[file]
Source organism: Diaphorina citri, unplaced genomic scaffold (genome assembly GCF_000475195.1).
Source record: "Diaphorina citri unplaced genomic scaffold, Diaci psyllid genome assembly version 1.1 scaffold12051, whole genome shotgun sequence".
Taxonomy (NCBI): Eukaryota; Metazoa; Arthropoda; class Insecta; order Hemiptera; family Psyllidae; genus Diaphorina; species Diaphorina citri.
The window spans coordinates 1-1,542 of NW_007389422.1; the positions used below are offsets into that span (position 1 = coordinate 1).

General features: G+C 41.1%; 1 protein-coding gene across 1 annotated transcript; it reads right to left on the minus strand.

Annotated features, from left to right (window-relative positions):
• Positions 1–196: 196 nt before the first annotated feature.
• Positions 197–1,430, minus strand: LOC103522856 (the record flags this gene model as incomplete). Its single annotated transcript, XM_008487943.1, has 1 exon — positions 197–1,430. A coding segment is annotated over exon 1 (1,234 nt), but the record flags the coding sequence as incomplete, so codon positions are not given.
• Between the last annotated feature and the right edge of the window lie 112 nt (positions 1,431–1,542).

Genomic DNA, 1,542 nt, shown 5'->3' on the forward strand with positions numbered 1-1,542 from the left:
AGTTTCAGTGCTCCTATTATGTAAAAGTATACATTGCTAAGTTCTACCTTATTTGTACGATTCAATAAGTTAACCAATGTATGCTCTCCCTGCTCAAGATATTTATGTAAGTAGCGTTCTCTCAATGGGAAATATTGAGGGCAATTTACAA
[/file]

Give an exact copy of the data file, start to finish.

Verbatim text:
Source organism: Diaphorina citri, unplaced genomic scaffold (genome assembly GCF_000475195.1).
Source record: "Diaphorina citri unplaced genomic scaffold, Diaci psyllid genome assembly version 1.1 scaffold12051, whole genome shotgun sequence".
Taxonomy (NCBI): Eukaryota; Metazoa; Arthropoda; class Insecta; order Hemiptera; family Psyllidae; genus Diaphorina; species Diaphorina citri.
The window spans coordinates 1-1,542 of NW_007389422.1; the positions used below are offsets into that span (position 1 = coordinate 1).

General features: G+C 41.1%; 1 protein-coding gene across 1 annotated transcript; it reads right to left on the minus strand.

Annotated features, from left to right (window-relative positions):
• Positions 1–196: 196 nt before the first annotated feature.
• Positions 197–1,430, minus strand: LOC103522856 (the record flags this gene model as incomplete). Its single annotated transcript, XM_008487943.1, has 1 exon — positions 197–1,430. A coding segment is annotated over exon 1 (1,234 nt), but the record flags the coding sequence as incomplete, so codon positions are not given.
• Between the last annotated feature and the right edge of the window lie 112 nt (positions 1,431–1,542).

Genomic DNA, 1,542 nt, shown 5'->3' on the forward strand with positions numbered 1-1,542 from the left:
AGTTTCAGTGCTCCTATTATGTAAAAGTATACATTGCTAAGTTCTACCTTATTTGTACGATTCAATAAGTTAACCAATGTATGCTCTCCCTGCTCAAGATATTTATGTAAGTAGCGTTCTCTCAATGGGAAATATTGAGGGCAATTTACAA